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Paging Eligibility for Hierarchic Design Verification Applications

IP.com Disclosure Number: IPCOM000042578D
Original Publication Date: 1984-May-01
Included in the Prior Art Database: 2005-Feb-04
Document File: 2 page(s) / 38K

Publishing Venue

IBM

Related People

Cheng, DD: AUTHOR [+3]

Abstract

Hierarchic design verification applications use a flag for each hierarchic node, to control paging in a manner that will handle large model applications requiring paging without penalizing small model applications requiring no paging. Traditionally, software paging schemes used by applications result in numerous checks and/or assignments done within the application itself to alleviate model limits imposed by the availability of virtual storage. These extra instructions normally execute, even when the design model is not affected by storage limitations. That is, the small model user is penalized for the sake of the large model user. The technique described below reduces this penalty to a bare minimum level, while maintaining the advantages of an application using a software paging scheme for processing large hierarchic models.

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Paging Eligibility for Hierarchic Design Verification Applications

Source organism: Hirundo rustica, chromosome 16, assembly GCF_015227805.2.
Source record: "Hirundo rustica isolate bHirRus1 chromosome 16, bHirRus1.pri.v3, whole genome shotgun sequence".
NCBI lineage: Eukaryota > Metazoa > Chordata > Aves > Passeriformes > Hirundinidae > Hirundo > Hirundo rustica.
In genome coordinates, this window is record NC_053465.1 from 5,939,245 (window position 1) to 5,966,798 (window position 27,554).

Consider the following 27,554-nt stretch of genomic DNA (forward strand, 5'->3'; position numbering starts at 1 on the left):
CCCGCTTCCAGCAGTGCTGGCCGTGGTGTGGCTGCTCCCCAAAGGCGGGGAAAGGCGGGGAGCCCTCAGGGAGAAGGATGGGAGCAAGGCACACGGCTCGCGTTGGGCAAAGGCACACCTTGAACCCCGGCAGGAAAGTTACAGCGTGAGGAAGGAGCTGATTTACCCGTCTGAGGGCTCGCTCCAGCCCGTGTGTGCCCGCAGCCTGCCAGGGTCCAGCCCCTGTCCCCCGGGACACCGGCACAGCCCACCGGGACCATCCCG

Hierarchic design verification applications use a flag for each hierarchic node, to control paging in a manner that will handle large model applications requiring paging without penalizing small model applications requiring no paging. Traditionally, software paging schemes used by applications result in numerous checks and/or assignments done within the application itself to alleviate model limits imposed by the availability of virtual storage. These extra instructions normally execute, even when the design model is not affected by storage limitations. That is, the small model user is penalized for the sake of the large model user. The technique described below reduces this penalty to a bare minimum level, while maintaining the advantages of an application using a software paging scheme for processing large hierarchic models. A logic design which is structured from a high to a low level is called a top-down design, and the corresponding design model is called a hierarchic model. A top-down design begins with a high level description of the entire system being designed. This high-level description is divided into components to form a lower-level design. These components can be broken-down further in order to form an even lower- level design. In this manner, a hierarchic model is formed. Each component in the model is called a hierarchic node. Thus, each node is a basic "building block" in the logic design. The technique involved is to demand all required tables for a hierarchic node in the model when that node needs to be analyzed. "To demand" is to require all tables to be at known addresses in main storage, as opposed to residing on disk. These tables would...